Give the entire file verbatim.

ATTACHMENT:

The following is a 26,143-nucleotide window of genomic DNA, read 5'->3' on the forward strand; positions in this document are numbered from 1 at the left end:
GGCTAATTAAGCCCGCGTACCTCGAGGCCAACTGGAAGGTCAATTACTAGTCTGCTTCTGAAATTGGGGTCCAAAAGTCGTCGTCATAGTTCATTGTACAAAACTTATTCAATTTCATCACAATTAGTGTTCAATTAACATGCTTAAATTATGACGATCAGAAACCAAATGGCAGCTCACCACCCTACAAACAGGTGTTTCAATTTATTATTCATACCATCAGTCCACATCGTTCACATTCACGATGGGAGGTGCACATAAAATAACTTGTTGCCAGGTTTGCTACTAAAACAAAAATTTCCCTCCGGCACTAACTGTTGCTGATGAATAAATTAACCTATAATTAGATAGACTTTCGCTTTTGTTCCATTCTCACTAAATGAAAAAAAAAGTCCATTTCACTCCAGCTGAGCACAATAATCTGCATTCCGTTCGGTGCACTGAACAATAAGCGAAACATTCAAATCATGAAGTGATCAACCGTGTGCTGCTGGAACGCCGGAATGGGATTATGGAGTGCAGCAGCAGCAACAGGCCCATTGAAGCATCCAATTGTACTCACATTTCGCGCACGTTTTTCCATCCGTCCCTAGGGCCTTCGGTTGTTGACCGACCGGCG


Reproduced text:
The following is a 26,143-nucleotide window of genomic DNA, read 5'->3' on the forward strand; positions in this document are numbered from 1 at the left end:
GGCTAATTAAGCCCGCGTACCTCGAGGCCAACTGGAAGGTCAATTACTAGTCTGCTTCTGAAATTGGGGTCCAAAAGTCGTCGTCATAGTTCATTGTACAAAACTTATTCAATTTCATCACAATTAGTGTTCAATTAACATGCTTAAATTATGACGATCAGAAACCAAATGGCAGCTCACCACCCTACAAACAGGTGTTTCAATTTATTATTCATACCATCAGTCCACATCGTTCACATTCACGATGGGAGGTGCACATAAAATAACTTGTTGCCAGGTTTGCTACTAAAACAAAAATTTCCCTCCGGCACTAACTGTTGCTGATGAATAAATTAACCTATAATTAGATAGACTTTCGCTTTTGTTCCATTCTCACTAAATGAAAAAAAAAGTCCATTTCACTCCAGCTGAGCACAATAATCTGCATTCCGTTCGGTGCACTGAACAATAAGCGAAACATTCAAATCATGAAGTGATCAACCGTGTGCTGCTGGAACGCCGGAATGGGATTATGGAGTGCAGCAGCAGCAACAGGCCCATTGAAGCATCCAATTGTACTCACATTTCGCGCACGTTTTTCCATCCGTCCCTAGGGCCTTCGGTTGTTGACCGACCGGCG